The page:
I hope to find out more, and apologize for the somewhat OT post.
     
  17. emmjay

    emmjay Registered Member

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    I did not know that the extensions were not vetted. Thank you for this information. It is amazing how one problem can teach you so much about so many other things. I have not heard back from the developers at Perspectives, so to be safe I disabled the extension. On having read your post, I think you hit the nail on the head ... is it normal for this extension to try to run Java applets and why.

    I took another look at Wiki's blurb on Java applets and this one stood out...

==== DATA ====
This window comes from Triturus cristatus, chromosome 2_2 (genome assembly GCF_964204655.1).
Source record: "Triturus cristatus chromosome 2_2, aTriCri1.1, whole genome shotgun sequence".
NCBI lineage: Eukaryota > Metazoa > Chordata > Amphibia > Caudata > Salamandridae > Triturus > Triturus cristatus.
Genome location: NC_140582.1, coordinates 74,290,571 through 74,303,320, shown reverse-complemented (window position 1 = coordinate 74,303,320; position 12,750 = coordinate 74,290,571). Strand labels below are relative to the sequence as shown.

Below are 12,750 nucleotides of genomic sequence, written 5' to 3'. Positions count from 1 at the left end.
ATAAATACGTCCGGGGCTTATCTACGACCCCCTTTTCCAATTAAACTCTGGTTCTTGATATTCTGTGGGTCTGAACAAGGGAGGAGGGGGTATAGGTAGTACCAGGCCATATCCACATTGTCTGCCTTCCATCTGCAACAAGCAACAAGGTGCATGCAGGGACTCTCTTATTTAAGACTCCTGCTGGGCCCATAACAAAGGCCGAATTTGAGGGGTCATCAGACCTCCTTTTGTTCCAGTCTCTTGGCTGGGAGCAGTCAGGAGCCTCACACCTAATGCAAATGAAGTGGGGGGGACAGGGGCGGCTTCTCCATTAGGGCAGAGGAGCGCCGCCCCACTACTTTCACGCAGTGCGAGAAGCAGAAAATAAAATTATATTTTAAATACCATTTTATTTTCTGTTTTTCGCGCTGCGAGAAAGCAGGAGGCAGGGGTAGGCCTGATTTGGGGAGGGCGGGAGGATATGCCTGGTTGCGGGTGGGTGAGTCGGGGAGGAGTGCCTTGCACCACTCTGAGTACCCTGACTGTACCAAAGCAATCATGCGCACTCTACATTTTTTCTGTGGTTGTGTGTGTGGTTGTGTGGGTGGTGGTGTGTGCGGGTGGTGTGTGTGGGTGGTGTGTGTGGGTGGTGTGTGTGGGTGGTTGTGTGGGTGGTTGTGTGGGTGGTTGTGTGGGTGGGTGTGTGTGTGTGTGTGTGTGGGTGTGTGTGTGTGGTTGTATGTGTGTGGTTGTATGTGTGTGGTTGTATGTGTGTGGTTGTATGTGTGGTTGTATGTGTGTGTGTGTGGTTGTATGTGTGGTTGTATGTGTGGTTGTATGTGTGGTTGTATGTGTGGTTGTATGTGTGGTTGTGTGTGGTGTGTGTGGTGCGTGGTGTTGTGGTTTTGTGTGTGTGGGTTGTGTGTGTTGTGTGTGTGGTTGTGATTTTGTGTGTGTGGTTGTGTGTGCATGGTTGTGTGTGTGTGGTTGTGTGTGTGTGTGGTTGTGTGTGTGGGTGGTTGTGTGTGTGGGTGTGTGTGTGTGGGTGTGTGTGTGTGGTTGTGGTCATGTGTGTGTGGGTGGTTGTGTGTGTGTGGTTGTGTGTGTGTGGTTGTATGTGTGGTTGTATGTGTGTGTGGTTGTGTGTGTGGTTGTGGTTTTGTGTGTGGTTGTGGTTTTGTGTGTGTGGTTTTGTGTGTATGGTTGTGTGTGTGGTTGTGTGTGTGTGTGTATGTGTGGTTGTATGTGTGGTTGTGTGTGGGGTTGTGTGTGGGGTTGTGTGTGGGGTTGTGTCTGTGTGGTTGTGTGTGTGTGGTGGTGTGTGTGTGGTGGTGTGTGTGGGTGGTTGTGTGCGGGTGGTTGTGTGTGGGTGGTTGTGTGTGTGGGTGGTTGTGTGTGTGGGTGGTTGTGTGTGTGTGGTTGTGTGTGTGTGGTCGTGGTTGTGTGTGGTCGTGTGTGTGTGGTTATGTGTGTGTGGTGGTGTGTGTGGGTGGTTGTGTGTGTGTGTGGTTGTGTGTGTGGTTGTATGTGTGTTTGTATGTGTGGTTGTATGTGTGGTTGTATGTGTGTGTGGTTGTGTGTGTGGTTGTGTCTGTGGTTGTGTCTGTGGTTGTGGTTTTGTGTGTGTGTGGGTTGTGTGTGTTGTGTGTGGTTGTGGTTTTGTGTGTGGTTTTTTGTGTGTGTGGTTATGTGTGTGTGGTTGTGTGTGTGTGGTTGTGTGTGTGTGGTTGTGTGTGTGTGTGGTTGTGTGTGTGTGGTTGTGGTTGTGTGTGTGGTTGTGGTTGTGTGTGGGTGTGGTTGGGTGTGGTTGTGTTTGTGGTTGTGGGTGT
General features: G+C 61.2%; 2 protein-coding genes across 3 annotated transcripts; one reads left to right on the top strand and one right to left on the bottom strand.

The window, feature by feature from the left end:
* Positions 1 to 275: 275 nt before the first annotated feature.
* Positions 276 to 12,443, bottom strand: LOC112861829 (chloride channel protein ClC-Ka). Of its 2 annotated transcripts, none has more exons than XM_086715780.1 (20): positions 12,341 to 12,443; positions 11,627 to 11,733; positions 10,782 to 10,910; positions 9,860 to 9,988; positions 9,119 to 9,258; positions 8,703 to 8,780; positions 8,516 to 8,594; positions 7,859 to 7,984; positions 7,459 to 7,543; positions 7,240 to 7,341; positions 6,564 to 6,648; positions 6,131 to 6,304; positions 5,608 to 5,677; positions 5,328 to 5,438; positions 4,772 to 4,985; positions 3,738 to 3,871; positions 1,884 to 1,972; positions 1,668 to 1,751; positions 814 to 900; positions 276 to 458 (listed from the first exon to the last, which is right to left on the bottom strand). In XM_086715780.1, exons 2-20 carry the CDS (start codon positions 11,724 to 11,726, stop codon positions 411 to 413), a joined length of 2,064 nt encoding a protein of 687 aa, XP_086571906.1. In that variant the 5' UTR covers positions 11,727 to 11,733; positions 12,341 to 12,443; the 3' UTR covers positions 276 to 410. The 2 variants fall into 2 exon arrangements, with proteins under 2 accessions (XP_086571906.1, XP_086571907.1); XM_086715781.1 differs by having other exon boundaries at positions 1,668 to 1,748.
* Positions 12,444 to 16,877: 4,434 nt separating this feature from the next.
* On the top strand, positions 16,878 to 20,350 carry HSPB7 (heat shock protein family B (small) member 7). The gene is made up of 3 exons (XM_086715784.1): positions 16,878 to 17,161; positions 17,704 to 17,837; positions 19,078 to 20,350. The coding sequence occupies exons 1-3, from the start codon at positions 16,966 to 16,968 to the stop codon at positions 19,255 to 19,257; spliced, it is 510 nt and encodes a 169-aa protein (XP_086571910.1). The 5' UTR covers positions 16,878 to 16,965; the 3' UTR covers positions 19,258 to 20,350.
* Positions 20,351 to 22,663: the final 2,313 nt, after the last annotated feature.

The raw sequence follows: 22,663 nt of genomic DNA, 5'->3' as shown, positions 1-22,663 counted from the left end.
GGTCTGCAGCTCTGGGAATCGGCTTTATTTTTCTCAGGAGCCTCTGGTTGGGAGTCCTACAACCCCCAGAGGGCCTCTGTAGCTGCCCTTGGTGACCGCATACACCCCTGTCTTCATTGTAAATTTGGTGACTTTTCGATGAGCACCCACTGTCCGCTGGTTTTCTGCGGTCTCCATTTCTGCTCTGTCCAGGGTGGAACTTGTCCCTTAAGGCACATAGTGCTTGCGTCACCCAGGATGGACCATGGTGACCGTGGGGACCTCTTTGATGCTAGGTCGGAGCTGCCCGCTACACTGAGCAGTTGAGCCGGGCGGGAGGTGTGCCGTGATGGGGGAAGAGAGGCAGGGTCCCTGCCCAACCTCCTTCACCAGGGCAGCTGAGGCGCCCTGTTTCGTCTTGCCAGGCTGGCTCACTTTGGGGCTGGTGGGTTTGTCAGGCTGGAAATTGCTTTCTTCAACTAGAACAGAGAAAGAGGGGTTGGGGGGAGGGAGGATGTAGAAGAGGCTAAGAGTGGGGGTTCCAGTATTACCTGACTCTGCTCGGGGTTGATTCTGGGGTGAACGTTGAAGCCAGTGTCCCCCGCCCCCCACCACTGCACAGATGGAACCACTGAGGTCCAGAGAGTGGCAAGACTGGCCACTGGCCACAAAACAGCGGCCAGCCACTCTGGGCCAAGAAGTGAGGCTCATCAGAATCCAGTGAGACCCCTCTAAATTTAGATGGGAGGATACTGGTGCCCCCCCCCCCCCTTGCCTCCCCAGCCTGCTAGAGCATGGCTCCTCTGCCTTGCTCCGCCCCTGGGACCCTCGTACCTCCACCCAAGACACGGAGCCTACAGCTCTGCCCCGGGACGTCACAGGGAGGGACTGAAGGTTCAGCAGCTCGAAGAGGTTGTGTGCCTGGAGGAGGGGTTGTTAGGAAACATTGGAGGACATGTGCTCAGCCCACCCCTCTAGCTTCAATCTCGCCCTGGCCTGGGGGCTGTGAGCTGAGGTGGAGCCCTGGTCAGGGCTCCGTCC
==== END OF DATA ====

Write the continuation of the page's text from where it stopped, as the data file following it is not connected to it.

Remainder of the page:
Some studies mention applets crashing the browser or overusing CPU resources but these are classified as nuisances[41] and not as true security flaws. However, unsigned applets may be involved in combined attacks that exploit a combination of multiple severe configuration errors in other parts of the system.[42] An unsigned applet can also be more dangerous to run directly on the server where it is hosted because while code base allows it to talk with the server, running inside it can bypass the firewall. An applet may also try DoS attacks on the server where it is hosted but usually people who manage the web site also manage the applet, making this unreasonable. Communities may solve this problem via source code review or running applets on a dedicated domain.[43][44]